Also, engineers can be trusted to shower regularly on a volunteer basis, where as with comp sci’s, that’s something you have to mandate in an employment contract, or it don’t happen. 😉

          And no, engineers are not infallible, but they tend to be much more grounded people than say, folks who study art history or literature or politics.

          Ergo, the people who study engineering and the schools they study engineering at tend to be less steeped in leftist bullshit than your average big name state school.

        • >> People who design and write software are not engineers, they are computer scientists. Just because some hack in HR calls them a “software engineer” does not make them an actual engineer.

          I design and write software for a living, and I disagree. Computer scientists are the guys who design algorithms and such. There is overlap, but for vast majority of software developers, “engineer” is the more accurate term – and most of these people don’t need a Comp Sci degree to do what they do (in fact, a significant proportion of the trade would really be much better served by trade schools).

      • This is the most beautiful, succinct, informative, and every other superlative I can think of, exposition on this subject I have read in ages. Thank you! (And I am older than dirt.)

        • But isn’t what we mostly hear and read is that “military style” rifles are the most popular hunting rifle. And that’s it? The type of statement posted here does not seem to appear in any pro-gun publication, law suit or media release.

  23. I’m not sure increasing urbanization will automatically lead to more gun restrictions. I live in a small town in a very rural area and the idea of carrying, either concealed or open (something I’ve never seen done anywhere in the state, although it’s been legal for several years) would be just a nuisance. If, however, I was living in one of the state’s mostly modest metro areas, I would certainly consider concealed carry.

  24. Sam I Am says….

    Wow. Never expected to be highlighted by the blog owners. This is probably my long awaited 15 minutes of fame. Thank you, Dan.

    And now to fun things…..

    I did read all 31 comments available at the moment of this entry.

    The visual provided in the post by Dan is well done and very interesting. I like it. However….(and you knew there would be a “However”) it is not free of data conflation. As noted, some of the colors mask important exceptions. One of the misconceptions one might suffer is that the rate of gun rights expansions in the past is indicative of a similar rate of change in our favor going forward. There is no data to support that conclusion; be careful. Just as there is no data to support the idea that the surge in gun sales represents a directly respective rise in the number of new gun buyers; maybe, maybe not…we cannot know.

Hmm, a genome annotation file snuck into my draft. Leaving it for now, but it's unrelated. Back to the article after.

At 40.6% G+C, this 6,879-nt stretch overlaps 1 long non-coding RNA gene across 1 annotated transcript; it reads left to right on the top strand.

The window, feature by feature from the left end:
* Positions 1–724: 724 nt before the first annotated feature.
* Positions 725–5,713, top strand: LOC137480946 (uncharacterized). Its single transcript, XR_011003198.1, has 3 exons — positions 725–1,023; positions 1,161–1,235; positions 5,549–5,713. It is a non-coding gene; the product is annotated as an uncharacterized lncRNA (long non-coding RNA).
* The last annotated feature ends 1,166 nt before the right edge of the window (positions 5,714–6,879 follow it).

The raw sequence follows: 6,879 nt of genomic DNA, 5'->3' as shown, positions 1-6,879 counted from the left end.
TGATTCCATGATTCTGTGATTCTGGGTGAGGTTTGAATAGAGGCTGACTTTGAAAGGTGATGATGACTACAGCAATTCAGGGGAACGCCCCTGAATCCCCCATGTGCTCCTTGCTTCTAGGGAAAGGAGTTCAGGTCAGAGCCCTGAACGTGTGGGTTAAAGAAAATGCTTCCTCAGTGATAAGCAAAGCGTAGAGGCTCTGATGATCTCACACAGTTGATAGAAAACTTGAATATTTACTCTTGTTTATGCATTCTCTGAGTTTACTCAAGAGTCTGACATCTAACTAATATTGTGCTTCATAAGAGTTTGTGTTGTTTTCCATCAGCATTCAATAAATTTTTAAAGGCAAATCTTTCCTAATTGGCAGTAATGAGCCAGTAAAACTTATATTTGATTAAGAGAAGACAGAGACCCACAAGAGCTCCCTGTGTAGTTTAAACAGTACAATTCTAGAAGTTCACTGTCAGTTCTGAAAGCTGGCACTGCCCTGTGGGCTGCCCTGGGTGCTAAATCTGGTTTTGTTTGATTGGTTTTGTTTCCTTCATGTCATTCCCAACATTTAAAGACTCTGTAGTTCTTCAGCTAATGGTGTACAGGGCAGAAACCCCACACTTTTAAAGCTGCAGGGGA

From the beginning, my thesis has been that people who think states should be pretty much left alone by the federal government, are miffed that a sovereign state, based on the will of the voters, is doing something legitimate…but something the commenters here don’t like. The reasoning being that somehow constitutionally protected rights are being violated just because the majority in California wants near-confiscatory regulation of guns. Either states have the right to regulate their own affairs (so long as federal laws are not violated), or they do not. 10th amendment declares the states have rights.

    In our form of government, people elect representatives to, well, represent the constituency to the legislating bodies. The representatives represent the majority of their constituents. Even when the representatives (acting as “the government) act only in their own interests, if they are not turned out of office for doing that, the majority has ratified those selfish actions; majority rule by omission or default.

    Some here believe there is some sort of constitutional obligation for the government to protect minority rights. Search the constitution and you will find nothing of the sort. Indeed, if the majority cannot rule, nothing gets done, ever. What “protection of the minority” exists is found in federal law, state law or court decisions (some of which actually violate the constitution, as we all know). Take this to the absurd conclusion….the majority must act/rule in such a way that the minority will not object, making the minority the majority.
    Too many believe somehow that “protection of the minority” means laws and regulations may not in any way cause a member of whatever minority to do something the minority objects to. This gets us into the absolutist vs. “reasonable” views of the nature of the law and constitution. Which itself is merely a contest between personal preferences.